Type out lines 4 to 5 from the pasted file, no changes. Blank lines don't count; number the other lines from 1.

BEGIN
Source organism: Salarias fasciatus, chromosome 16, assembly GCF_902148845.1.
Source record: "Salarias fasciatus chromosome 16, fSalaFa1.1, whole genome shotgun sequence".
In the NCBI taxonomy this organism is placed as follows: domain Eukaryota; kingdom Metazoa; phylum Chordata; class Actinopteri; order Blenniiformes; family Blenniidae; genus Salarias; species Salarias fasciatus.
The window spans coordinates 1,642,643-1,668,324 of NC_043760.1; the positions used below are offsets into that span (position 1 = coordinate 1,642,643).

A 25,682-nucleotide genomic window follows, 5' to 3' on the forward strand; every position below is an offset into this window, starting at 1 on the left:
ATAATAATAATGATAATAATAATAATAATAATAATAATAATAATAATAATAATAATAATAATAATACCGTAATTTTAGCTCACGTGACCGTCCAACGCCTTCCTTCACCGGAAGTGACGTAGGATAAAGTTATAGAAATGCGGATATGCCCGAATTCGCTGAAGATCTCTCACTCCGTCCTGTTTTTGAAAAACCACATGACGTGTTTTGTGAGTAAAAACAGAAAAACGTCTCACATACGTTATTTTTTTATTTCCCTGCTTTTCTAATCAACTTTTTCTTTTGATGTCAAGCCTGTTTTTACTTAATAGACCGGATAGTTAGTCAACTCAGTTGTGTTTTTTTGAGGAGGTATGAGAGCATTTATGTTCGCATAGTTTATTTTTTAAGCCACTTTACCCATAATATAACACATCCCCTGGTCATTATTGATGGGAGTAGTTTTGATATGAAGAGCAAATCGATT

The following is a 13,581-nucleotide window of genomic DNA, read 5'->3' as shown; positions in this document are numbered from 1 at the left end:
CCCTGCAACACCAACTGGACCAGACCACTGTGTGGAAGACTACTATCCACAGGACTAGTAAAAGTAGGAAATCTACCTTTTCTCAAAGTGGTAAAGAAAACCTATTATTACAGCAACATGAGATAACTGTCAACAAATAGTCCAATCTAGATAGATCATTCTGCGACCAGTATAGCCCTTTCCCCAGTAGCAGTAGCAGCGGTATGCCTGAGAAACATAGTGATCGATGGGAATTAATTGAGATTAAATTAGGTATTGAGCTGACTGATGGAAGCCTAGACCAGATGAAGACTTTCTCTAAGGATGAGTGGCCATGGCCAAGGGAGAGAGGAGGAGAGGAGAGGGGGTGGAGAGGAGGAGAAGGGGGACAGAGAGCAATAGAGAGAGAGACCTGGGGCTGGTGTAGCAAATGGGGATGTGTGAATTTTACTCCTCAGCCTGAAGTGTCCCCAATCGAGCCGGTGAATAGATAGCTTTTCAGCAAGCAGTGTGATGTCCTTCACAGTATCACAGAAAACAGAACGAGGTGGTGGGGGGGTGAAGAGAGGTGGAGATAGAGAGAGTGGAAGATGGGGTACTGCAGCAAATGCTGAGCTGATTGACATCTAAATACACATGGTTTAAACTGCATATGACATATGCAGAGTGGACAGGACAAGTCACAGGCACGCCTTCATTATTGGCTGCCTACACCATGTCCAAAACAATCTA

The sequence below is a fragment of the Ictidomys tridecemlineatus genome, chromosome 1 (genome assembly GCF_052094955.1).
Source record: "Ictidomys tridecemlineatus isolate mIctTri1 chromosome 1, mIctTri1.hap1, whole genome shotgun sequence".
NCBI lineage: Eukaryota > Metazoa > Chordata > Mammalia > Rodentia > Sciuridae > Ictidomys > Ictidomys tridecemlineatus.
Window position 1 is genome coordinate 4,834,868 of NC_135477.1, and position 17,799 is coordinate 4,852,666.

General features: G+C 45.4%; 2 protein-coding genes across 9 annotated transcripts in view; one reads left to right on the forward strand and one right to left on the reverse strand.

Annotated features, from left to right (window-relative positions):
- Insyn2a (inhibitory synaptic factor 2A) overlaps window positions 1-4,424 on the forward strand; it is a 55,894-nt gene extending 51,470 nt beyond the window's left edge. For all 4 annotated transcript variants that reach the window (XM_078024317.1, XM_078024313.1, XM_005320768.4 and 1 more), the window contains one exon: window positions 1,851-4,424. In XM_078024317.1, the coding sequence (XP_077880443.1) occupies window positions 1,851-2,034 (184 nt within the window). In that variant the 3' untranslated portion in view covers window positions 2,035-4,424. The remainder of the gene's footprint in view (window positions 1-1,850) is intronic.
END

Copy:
The window spans coordinates 1,642,643-1,668,324 of NC_043760.1; the positions used below are offsets into that span (position 1 = coordinate 1,642,643).

A 25,682-nucleotide genomic window follows, 5' to 3' on the forward strand; every position below is an offset into this window, starting at 1 on the left: